Graffam testified that Gallagher was essentially justified in the shooting of a man he is accused of unlawfully targeting, stating that "based off everything i had seen so far ... in my opinion, they were two shitheads moving from one side of the road to the other."

Spotting for Gallagher in the tower that day, Graffam said, he called out the target to him and he fired. He said the man was hit in the upper torso and ran away.

Graffam, who joined the Navy in 2010 and has been assigned to SEAL Team 7's Alpha Platoon since September 2015, deployed alongside Gallagher to Mosul in 2017, occasionally acting as a spotter for Gallagher when the SEALs were tasked with providing sniper support for Iraqi forces from two towers east of the Tigris River.

Another SEAL, Special Warfare Operator 1st Class Dalton Tolbert, had previously testified under direct examination by prosecutors that, while stationed in the south tower of a bombed-out building in June 2017, he had observed Gallagher shoot and kill an elderly civilian.

"He ran north to south across the road," Tolbert testified on Friday. "That's when I saw the red mark on his back and I saw him fall for the first time. Blood started to pool and I knew it was a square hit in the back." Over the radio, he said he heard Gallagher tell the other snipers, "you guys missed him but I got him."

Former SO1 Dylan Dille, who was also in the south tower that day, testified last week that he watched an old man die from a sniper shot on Father's Day. He said the date stuck out in his mind because he thought the man was probably a father.

Later that day, after the mission, Graffam said he spoke with Dille about the shooting and they disagreed about the circumstances. Dille, he said, believed the man was a noncombatant.

"I, on the other hand, was confident that the right shot was taken," Graffam said, although he said later under cross-examination that the man was unarmed. Dille previously testified that the SEALs were authorized to shoot unarmed personnel if they first received signals intelligence or other targeting information.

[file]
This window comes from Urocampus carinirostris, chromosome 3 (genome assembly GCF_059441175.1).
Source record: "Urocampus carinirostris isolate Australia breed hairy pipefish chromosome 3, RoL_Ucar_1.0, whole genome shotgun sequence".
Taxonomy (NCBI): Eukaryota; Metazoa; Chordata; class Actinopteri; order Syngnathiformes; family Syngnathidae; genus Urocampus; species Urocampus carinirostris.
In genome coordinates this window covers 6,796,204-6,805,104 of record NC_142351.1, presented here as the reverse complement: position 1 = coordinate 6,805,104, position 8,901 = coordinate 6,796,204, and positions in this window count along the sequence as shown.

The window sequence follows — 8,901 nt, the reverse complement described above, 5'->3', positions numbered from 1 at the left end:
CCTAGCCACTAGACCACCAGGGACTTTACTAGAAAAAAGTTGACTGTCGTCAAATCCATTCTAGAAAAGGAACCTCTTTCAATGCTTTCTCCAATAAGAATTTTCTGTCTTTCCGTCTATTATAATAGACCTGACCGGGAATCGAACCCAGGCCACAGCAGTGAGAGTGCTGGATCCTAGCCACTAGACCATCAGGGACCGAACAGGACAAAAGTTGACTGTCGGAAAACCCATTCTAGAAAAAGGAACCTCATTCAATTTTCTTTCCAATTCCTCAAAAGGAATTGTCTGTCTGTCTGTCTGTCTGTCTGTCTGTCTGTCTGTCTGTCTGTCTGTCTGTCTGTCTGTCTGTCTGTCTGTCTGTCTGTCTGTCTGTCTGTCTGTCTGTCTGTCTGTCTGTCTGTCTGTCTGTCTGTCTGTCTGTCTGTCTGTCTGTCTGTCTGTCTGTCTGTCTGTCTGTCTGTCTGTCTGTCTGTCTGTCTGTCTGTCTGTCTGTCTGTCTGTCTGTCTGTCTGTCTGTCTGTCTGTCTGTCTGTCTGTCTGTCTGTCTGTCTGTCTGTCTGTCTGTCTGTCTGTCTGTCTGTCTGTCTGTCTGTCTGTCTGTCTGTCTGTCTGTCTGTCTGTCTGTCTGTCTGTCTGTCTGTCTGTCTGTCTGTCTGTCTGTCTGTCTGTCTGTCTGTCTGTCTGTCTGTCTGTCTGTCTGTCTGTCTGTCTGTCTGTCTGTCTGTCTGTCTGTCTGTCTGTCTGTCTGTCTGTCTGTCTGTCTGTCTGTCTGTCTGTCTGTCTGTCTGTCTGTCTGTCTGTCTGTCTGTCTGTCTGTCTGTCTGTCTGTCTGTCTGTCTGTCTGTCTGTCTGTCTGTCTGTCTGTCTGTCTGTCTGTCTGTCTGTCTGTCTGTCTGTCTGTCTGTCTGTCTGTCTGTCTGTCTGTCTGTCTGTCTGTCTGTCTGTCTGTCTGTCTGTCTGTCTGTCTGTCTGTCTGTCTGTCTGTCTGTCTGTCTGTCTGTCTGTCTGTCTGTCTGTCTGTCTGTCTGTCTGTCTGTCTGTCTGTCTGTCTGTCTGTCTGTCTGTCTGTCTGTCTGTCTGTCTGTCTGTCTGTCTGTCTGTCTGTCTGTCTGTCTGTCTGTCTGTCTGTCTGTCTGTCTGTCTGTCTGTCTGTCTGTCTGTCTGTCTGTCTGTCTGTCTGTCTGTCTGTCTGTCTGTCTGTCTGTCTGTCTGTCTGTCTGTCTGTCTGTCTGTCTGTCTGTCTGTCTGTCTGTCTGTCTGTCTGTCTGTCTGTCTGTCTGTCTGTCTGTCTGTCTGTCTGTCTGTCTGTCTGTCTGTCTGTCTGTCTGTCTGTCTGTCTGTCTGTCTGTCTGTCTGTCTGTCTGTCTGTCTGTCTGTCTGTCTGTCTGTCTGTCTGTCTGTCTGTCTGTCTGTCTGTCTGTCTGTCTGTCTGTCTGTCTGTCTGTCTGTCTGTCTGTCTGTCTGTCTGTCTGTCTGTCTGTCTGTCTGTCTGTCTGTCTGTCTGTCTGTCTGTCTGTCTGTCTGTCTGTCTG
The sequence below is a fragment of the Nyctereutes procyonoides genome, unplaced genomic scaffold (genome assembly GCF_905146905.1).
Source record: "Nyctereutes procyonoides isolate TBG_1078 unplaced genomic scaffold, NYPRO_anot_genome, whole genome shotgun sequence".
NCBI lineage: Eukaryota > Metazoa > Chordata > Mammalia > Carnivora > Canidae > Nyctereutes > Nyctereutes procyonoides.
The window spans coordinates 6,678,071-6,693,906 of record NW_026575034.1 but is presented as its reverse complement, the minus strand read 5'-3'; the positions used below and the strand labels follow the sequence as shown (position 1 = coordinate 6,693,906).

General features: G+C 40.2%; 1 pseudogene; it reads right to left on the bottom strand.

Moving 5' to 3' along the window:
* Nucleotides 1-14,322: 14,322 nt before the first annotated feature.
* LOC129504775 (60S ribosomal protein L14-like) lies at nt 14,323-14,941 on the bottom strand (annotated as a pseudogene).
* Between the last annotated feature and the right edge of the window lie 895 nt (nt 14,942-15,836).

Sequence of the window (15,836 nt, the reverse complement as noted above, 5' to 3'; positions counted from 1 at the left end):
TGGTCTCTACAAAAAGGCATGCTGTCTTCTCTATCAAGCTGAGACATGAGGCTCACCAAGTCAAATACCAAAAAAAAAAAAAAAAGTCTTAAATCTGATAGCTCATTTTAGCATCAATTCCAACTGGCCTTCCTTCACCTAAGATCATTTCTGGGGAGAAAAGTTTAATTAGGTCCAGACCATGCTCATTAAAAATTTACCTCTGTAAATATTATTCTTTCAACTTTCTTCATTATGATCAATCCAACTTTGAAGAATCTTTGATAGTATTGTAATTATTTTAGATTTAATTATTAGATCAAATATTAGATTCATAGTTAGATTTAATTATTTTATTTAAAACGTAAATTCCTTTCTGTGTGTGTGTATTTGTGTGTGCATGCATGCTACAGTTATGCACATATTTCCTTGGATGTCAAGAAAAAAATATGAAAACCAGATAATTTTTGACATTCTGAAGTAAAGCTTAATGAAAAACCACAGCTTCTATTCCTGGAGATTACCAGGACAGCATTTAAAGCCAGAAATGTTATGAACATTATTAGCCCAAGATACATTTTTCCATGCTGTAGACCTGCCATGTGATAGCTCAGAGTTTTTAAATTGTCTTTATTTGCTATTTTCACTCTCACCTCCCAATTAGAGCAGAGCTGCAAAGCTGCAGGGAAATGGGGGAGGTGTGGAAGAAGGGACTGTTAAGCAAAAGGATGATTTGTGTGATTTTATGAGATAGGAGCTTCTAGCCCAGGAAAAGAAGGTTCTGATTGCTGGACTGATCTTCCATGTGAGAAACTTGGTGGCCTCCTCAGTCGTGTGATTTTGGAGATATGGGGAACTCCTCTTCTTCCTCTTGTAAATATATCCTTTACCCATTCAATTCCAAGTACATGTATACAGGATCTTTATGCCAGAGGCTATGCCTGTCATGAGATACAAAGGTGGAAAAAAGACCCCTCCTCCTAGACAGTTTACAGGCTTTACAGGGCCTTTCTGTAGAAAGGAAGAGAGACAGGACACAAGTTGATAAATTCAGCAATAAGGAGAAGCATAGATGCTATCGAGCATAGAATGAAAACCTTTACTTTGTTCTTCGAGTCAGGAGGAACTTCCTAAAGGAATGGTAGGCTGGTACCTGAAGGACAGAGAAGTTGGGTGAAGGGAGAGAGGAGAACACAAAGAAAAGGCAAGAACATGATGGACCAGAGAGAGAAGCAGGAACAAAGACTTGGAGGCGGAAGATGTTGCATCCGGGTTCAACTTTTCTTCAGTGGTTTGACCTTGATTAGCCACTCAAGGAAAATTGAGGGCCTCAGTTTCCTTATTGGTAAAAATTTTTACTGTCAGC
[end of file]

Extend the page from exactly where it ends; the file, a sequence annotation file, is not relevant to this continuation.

Photo: Paul Szoldra/Task & Purpose

Graffam described the man as a male between 40 and 50 years old wearing black clothing, giving him the impression of an ISIS fighter who was moving in a "tactical" manner. He testified that he did not see anything like Dille had described.

Graffam further testified that he didn't see Gallagher take any shots that he shouldn't have on that day or any other.

Although Graffam said he did not hear of allegations that Gallagher had stabbed a wounded ISIS fighter on deployment, he testified that he started to hear rumblings in early 2018. Chief Craig Miller, he said, asked him at one point whether he would "cooperate" with others in reporting him.

When asked whether he would like to serve with Miller again in a SEAL platoon, Graffam said, "I don't feel as confident about it." A member of the jury later asked him why he'd feel uncomfortable deploying with Miller and he responded, "I just wouldn't."

Graffam said he would serve with Gallagher again if given the chance.

Under cross examination by prosecutors, Graffam said he couldn't say whether there were warning shots fired that day, though Dille and Tolbert both said happened. "There were multiple shots throughout the day," Graffam said.

Prosecutors also asked him about his previous statements to NCIS, in which Graffam said of Miller that "he has good character" and was "a good guy." Graffam confirmed he said just that.

Defense attorney Tim Parlatore, however, said those statements were back in January and "a lot had happened since then." Parlatore said Graffam had also said at the time that Gallagher was a good leader.

"That part remains unchanged, correct?" Parlatore asked.

"Yes," Graffam said.

The defense is expected to call more witnesses in the case, which continues on Thursday.

(U.S. Air Force photo by Airman 1st Class Alexi Myrick)